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3. Partners and Relationships general Key Po i nt Airports are typically owned and operated by local governments; however, it is not a lonely endeavor. State aviation agencies, the Federal Aviation Administration (FAA), the Transportation Security Administration (TSA), and airport industry groups are strong partners that provide technical guidance, set important standards, and in some cases help fund capital development. States, FAA, and TSA also regulate and control many aspects of aviation and airports. In addition to these organizations, there are many individual and stakeholder groups that airports impact. Local airport policy makers should have an awareness of the airport's relationships with these partners and stakeholders. The Airport Users Key Stakeholders Concessionaires Airport Customers Airlines Passengers Tenants Community nagement a Fixed Base Operators Neighbors Pilots t Ma nd General Public Hangar Owners or -makingB icy St p Air a oa l Po rd Airport Owner Advocacy Industry FINANCIAL Groups American Association of Regulators/Government Airport Executives Partners Airports Council International Federal Aviation Administration National Association of State Transportation Security Aviation Officials Administration Aircraft Owners and Pilots State Aviation Agency Association Local Agencies National Business Aviation Association D i s cu s s i on Users Key Stakeholders Users, stakeholders, and industry groups all influence airport operations Concessionaires and plans. Correspondingly, state aviation Airport Customers agencies, the FAA, and TSA exert the greatest influence on airports and Airlines are more fully described below. Passengers Tenants Community Fixed Base Operators n age m en Neighbors rules States generally have a staff Pilots dedicated to airport Ma and t aviationansupport -- typically a department, division, or aeronautics General Public agency. Many states have a formal grant program Hangar Owners r t d and can assist local airports with planning, maintenance, construction, o m aking Bo some or all of the local financial share of federal grants. icy projects, and St p land acquisition, terminal development, security Air a Some states also license airports based on state standards. l ard Po Airport 8 Owner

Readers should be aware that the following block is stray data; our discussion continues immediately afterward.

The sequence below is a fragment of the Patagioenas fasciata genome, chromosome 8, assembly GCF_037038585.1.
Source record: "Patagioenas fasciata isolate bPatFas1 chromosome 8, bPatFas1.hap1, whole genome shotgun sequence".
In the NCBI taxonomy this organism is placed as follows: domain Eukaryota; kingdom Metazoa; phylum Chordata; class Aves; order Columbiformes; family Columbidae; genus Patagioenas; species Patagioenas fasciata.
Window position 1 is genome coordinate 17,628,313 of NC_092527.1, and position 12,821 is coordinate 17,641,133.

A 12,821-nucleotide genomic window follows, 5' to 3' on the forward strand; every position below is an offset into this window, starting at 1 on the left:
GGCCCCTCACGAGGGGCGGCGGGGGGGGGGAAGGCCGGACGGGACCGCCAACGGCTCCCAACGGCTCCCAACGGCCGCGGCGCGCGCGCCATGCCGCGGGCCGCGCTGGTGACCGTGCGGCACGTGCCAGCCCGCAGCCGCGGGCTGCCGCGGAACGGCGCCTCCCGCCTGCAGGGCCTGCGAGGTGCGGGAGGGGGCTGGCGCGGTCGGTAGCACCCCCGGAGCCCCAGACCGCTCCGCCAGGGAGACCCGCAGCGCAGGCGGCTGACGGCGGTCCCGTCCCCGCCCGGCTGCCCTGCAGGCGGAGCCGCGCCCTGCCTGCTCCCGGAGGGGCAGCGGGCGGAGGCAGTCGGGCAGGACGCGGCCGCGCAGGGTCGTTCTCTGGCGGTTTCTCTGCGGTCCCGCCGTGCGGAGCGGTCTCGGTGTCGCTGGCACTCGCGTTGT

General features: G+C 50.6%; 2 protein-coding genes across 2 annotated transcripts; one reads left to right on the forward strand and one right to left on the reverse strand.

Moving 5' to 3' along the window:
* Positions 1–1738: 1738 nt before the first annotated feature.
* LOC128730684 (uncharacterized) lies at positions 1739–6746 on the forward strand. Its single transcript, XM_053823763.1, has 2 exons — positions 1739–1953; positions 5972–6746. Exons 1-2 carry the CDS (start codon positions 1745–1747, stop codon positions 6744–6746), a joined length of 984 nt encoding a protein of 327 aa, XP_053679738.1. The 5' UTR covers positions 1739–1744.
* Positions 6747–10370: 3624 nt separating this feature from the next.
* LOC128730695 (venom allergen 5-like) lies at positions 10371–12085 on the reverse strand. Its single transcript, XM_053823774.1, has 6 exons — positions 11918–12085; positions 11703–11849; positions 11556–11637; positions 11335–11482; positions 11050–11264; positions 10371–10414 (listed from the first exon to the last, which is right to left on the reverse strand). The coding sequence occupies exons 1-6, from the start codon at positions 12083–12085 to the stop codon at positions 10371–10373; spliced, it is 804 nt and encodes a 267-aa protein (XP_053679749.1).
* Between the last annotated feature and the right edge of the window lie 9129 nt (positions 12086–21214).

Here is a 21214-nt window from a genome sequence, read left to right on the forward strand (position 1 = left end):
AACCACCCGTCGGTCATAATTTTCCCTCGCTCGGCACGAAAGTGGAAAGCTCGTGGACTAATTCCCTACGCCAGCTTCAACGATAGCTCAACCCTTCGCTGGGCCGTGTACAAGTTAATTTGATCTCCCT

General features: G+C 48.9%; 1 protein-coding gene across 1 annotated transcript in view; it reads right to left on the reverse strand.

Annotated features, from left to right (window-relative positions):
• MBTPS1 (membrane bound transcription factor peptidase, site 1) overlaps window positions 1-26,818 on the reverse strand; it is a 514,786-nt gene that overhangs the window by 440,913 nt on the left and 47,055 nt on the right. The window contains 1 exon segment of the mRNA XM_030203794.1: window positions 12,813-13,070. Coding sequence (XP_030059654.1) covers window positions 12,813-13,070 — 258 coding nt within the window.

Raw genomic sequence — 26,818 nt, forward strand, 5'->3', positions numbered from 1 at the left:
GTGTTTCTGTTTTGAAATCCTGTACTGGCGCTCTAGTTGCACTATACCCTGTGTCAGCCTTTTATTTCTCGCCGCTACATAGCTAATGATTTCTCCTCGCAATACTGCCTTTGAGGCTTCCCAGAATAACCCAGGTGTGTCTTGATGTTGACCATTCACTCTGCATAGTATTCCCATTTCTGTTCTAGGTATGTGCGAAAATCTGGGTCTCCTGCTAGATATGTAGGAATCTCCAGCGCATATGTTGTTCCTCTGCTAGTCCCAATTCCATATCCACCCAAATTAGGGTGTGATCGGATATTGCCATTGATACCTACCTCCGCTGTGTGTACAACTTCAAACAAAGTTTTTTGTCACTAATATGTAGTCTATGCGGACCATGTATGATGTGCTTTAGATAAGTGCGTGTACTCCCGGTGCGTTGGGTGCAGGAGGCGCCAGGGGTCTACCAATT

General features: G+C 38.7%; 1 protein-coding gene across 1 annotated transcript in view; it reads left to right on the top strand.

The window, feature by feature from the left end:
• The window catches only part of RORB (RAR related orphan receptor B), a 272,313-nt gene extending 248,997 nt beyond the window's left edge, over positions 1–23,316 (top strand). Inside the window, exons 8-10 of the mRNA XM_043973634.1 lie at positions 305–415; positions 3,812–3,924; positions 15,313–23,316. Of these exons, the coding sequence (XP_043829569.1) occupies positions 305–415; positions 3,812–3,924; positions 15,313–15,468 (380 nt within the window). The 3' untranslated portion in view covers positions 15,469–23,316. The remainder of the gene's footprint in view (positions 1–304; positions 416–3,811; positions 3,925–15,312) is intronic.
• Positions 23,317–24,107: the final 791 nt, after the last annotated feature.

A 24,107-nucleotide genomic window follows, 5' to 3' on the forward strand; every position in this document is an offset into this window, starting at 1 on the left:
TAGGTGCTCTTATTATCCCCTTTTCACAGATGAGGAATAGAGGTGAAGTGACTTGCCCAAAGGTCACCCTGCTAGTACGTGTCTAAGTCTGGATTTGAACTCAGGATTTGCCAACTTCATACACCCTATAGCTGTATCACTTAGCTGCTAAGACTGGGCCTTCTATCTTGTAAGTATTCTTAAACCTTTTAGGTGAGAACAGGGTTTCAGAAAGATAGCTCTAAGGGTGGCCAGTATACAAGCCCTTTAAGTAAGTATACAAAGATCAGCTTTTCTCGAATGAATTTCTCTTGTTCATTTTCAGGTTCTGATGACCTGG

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FAA is the federal agency charged with the regulation and safety of civil aviation. FAA's primary roles and responsibilities include: GENERAL Operating the air navigation and air traffic control systems (owning facilities on some airports); Administering a multi-billion dollar Airport Improvement Program for the planning and development of airports (see Issue Paper # 14 - Financial: Funding Capital Improvements); Certifying pilots, aircraft, and commercial airports; Maintaining standards for development of airports; Regulating air travel; Publishing the National Plan of Integrated Airport Systems (NPIAS); and Promoting environmental compatibility of aircraft, flight procedures, airport operations, and airport development. Airports primarily interface with an FAA Airports District Office or Regional Airports Division on most issues. FAA's Air Traffic Organization often assists with matters related to navigational aids, air traffic control, and development of THE AIRPORT instrument flight procedures. TSA is the federal agency responsible for overseeing aviation security and issues rules and regulations for airports serving commercial air carrier and cargo operations. Although there are no similar regulations for general aviation airports, TSA has published guidelines for these facilities. A primary feature of airport relationships is the span of control and authority vested in these government organizations. The following table provides examples of federal, state, and local government control and oversight: State and Local Control Federal Control Airport ordinances and resolutions Navigable airspace (exclusive control) Zoning and land use Aircraft, pilot, and airport certification Building codes Aircraft noise standards FINANCIAL Rules and regulations Regulation of airports Minimum standards Regulation of pilots and aircraft Taxes and impact fees Noise abatement and mitigation App l i c at i o n Become familiar with the state aviation organization and know how it can help. Work with the airport manager to understand key relationships, especially FAA. RULES 9